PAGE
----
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These Japanese smartglasses are trying to teach me zen

Engadget Engadget 15/05/2016 Mat Smith
© Provided by Engadget © Provided by Engadget

I'm on the subway, my head tilted downward to face my phone. I blink five times, I put my hand on my tummy to "feel" my breathing. To casual onlookers, I look suspicious as hell (or about to cry), but I'm meditating -- so please leave me alone. Yes, there's no lack of meditation apps on both iTunes and Google Play, but a wearable that monitors your body's reactions and offers feedback is rarer. JINS Meme is a pair of Japanese-made smartglasses that look pretty much like normal glasses. I've trained with them and run with them, and now the latest app for the specs is trying helping me to chill the eff out.

JINS Meme look just like a pair of glasses, albeit with chunky arms, fortunately avoid the jarring appearance of other gadgets that use sensors to measure your brainwaves. That said, they're sometimes a little uncomfortable due to the high-tech nose-bridge that's monitoring the electromagnetic field created by your eye movement (crazy, right?). And you need to recharge them pretty regularly.

About that nose-bridge: It's made of three contacts that detect and extrapolate your blink frequency as well as the movement of your eyes based on tiny electromagnetic differences caused by your very eyeballs. JINS, the Japanese spectacle maker behind the smartglasses, cites scientific research that shows the frequency and intensity of our blinks give a good representation as to how well we are focusing.

The app makers themselves suggest you can use the meditation software (almost) anywhere. So I did.

The "zen" meditation app is different from everything else I have tested with these smartglasses. I didn't need a change of clothes, trainers or somewhere with some degree of privacy -- I just needed my phone, JINS Meme and a pair of headphones to listen to the meditation instructions. The app makers say you can use the meditation software (almost) anywhere. So I did.I used it on my commute into work, skipped a half-hour of work (for research) and tried it at home, all in search of chill, if not Netflix.

The app is divided into two meditation classes: one for relaxation and focus, the other for improving creativity. The first, simpler class is called "Focused Attention" and asks you to gaze on an ever-decreasing circle displayed on your phone -- best practice is to place the phone on the floor or table roughly 50 cm ahead of you. The audio-based narration guides you through the short session, reminding you to concentrate on breathing, maintaining good posture and listening to the noises around you.

The last part doesn't work so well good in the office or on the train, but it's comparable to a relaxation tape, albeit in Japanese. After you complete it once, you unlock longer meditation sessions up to 10 minutes long. A free mode also allows you to plot lengthier sessions, although this lacks the dippy calming narration of the level-based meditation sessions.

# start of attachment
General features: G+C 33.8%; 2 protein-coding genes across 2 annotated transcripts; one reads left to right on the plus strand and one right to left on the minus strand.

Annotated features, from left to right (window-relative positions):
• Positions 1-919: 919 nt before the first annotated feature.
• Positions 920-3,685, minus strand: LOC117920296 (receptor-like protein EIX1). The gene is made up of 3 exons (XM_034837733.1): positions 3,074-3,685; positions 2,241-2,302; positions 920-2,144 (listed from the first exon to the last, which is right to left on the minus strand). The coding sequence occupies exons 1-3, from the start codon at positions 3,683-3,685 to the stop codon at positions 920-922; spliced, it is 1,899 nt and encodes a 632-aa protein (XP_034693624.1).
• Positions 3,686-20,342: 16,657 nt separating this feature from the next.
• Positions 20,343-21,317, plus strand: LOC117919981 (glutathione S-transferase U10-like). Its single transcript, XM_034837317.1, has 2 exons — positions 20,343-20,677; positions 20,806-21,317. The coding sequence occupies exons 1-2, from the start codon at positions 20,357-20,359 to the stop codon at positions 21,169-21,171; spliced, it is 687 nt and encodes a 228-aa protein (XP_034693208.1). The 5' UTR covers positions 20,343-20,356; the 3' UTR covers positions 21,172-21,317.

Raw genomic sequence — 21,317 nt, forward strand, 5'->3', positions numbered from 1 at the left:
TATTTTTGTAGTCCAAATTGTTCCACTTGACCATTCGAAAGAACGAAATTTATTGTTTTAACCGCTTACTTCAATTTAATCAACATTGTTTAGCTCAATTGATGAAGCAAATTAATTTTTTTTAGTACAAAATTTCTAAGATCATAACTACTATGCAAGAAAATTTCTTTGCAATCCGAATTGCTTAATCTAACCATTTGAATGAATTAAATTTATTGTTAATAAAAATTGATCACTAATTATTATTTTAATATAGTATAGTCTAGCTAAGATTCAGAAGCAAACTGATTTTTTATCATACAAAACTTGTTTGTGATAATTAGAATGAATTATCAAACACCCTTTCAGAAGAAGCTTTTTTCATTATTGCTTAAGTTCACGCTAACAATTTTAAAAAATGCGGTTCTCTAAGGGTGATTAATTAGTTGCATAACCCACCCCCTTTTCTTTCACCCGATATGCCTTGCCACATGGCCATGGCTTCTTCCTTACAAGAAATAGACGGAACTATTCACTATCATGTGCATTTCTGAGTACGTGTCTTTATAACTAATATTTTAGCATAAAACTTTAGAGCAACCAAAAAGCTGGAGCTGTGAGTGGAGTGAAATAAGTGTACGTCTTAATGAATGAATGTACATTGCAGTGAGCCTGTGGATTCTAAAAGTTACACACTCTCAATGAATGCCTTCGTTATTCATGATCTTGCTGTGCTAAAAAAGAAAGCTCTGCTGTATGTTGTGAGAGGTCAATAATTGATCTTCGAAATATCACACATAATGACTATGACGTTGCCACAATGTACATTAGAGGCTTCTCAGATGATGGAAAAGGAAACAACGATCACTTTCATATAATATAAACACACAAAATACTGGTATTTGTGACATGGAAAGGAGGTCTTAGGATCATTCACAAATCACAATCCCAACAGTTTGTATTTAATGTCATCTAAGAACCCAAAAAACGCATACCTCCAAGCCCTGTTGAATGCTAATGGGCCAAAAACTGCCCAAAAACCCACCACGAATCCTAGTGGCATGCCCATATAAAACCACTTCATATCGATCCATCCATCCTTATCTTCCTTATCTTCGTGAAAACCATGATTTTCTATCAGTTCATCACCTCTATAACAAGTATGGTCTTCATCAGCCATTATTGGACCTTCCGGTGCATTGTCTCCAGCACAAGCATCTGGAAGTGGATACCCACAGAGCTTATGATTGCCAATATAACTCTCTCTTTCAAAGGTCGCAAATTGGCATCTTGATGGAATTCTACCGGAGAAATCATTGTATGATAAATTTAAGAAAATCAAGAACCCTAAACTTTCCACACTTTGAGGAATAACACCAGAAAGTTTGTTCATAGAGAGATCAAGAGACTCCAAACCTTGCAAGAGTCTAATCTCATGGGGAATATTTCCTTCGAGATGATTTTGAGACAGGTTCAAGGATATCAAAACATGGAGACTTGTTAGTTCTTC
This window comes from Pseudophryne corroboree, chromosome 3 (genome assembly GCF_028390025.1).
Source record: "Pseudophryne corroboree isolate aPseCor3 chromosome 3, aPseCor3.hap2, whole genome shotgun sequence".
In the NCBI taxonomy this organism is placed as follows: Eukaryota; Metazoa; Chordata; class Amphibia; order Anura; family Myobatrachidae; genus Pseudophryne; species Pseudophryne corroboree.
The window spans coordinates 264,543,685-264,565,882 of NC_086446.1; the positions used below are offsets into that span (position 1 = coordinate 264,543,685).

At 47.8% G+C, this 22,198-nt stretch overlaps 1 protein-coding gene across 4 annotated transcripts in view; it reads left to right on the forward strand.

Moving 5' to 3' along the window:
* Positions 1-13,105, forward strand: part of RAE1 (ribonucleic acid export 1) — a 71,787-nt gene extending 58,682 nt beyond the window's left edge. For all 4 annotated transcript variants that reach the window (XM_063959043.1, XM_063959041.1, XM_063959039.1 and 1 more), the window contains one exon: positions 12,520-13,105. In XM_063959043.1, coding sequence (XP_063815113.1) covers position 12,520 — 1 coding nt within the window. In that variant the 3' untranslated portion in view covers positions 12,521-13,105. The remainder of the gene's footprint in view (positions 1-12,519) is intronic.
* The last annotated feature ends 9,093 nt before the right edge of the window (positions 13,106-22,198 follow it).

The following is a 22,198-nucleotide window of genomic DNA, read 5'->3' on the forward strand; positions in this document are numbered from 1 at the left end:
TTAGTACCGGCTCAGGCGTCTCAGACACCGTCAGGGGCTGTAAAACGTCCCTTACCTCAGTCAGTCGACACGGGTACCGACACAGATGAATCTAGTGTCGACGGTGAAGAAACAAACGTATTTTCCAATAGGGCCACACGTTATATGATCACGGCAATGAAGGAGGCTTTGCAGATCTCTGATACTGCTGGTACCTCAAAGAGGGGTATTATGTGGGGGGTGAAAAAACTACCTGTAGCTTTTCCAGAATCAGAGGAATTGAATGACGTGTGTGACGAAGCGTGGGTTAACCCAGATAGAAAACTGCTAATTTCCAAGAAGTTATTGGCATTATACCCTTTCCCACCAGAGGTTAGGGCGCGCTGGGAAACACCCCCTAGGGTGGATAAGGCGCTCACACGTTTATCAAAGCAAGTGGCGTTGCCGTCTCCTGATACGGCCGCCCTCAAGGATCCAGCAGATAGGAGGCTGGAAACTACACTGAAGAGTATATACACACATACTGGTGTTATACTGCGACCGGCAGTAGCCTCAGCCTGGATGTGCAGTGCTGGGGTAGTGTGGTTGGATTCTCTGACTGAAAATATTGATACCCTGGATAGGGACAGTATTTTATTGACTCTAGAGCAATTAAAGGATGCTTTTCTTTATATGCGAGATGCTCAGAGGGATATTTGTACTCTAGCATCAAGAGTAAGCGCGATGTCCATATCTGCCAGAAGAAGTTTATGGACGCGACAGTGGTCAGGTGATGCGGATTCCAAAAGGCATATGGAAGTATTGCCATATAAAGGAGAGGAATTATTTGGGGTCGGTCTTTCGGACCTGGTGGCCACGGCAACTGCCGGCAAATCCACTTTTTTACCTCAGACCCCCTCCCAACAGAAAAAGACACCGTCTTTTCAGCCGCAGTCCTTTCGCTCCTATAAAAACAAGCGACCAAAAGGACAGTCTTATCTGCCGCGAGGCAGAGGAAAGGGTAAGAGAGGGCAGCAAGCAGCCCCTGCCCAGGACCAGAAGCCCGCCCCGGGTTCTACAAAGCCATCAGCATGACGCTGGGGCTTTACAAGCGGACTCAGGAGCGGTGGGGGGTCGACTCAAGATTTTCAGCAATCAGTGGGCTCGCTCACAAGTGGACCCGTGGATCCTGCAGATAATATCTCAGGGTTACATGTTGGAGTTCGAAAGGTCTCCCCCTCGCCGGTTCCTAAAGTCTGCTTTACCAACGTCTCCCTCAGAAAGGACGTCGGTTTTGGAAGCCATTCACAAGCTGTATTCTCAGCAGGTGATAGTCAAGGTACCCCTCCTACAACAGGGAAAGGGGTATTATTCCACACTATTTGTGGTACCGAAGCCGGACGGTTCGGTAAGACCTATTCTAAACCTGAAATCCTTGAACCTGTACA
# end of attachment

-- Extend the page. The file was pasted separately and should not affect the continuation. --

The second class, "Open Monitoring", is a higher-level training exercise that has additional white noise and faux murmuring and ocean noises aimed at pushing your creative boundaries. It's hard to empirically measure if Open Monitoring made me more creative, but subjectively, I felt it invigorated me (I was energized, less distracted) more than Focused Attention.

Relaxation is a complicated thing: graphing may help quantify but that doesn't mean it's an effective feedback mechanism.

Both features use the Meme smartglasses to gauge your breathing, mindfulness and posture. While you get scored on using each, the point isn't to consciously aim for a high score. Relax, Mat. Relax. I found the individual scores pretty arbitrary, perhaps because meditation is hugely subjective and personal; when I felt I was particularly relaxed, the scores didn't reflect this. Relaxation is a complicated thing: Graphing may help quantify it, but that doesn't mean it's an effective feedback mechanism.

I found the advice offered after each session far more useful. It suggested I push to concentrate through the entire five-minute session (which is difficult when your train stop is just three minutes away) and reminded me to sit up straight. Yes, I was slouching. The main aim is to get into a "focus" red zone, in which each score contributes to a total that the app deems a high level of concentration. After a week or two of use, I was starting to hit this area with some regularity. Unsurprisingly, a quieter environment helps -- just because you could meditate on the side of the highway doesn't mean you should.

I've tried some relaxation apps before, and even some posture wearables that irritate with notifications when I'm not sitting properly. However, setting aside five minutes a day to meditate and receive feedback on how my body is reacting seems a much more effective way to improve my outlook and posture at the same time (and all without any incense or soothing forest sounds playlists). It's never going to make me completely stress-free, but five minutes was more than enough for me to claw back some degree of calmness and centeredness. That is, as long as I remembered to charge the smartglasses the night before.

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